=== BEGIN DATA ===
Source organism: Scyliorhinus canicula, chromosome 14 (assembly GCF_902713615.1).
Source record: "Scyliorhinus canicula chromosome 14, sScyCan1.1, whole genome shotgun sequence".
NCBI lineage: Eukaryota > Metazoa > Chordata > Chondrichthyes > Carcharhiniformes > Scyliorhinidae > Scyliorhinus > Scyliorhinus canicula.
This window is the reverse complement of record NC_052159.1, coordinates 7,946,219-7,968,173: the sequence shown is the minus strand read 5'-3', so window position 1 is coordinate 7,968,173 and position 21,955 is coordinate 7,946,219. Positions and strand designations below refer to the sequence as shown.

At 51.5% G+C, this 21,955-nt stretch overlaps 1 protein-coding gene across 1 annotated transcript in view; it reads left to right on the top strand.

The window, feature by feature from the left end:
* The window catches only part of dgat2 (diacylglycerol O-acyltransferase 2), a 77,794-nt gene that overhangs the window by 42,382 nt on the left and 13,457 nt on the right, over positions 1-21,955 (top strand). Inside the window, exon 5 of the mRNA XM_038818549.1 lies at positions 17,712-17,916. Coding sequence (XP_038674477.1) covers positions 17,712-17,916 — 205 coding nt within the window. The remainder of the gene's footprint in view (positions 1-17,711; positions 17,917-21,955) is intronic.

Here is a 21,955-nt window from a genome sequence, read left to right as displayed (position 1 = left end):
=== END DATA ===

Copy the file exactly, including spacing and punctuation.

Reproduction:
Source organism: Scyliorhinus canicula, chromosome 14 (assembly GCF_902713615.1).
Source record: "Scyliorhinus canicula chromosome 14, sScyCan1.1, whole genome shotgun sequence".
NCBI lineage: Eukaryota > Metazoa > Chordata > Chondrichthyes > Carcharhiniformes > Scyliorhinidae > Scyliorhinus > Scyliorhinus canicula.
This window is the reverse complement of record NC_052159.1, coordinates 7,946,219-7,968,173: the sequence shown is the minus strand read 5'-3', so window position 1 is coordinate 7,968,173 and position 21,955 is coordinate 7,946,219. Positions and strand designations below refer to the sequence as shown.

At 51.5% G+C, this 21,955-nt stretch overlaps 1 protein-coding gene across 1 annotated transcript in view; it reads left to right on the top strand.

The window, feature by feature from the left end:
* The window catches only part of dgat2 (diacylglycerol O-acyltransferase 2), a 77,794-nt gene that overhangs the window by 42,382 nt on the left and 13,457 nt on the right, over positions 1-21,955 (top strand). Inside the window, exon 5 of the mRNA XM_038818549.1 lies at positions 17,712-17,916. Coding sequence (XP_038674477.1) covers positions 17,712-17,916 — 205 coding nt within the window. The remainder of the gene's footprint in view (positions 1-17,711; positions 17,917-21,955) is intronic.

Here is a 21,955-nt window from a genome sequence, read left to right as displayed (position 1 = left end):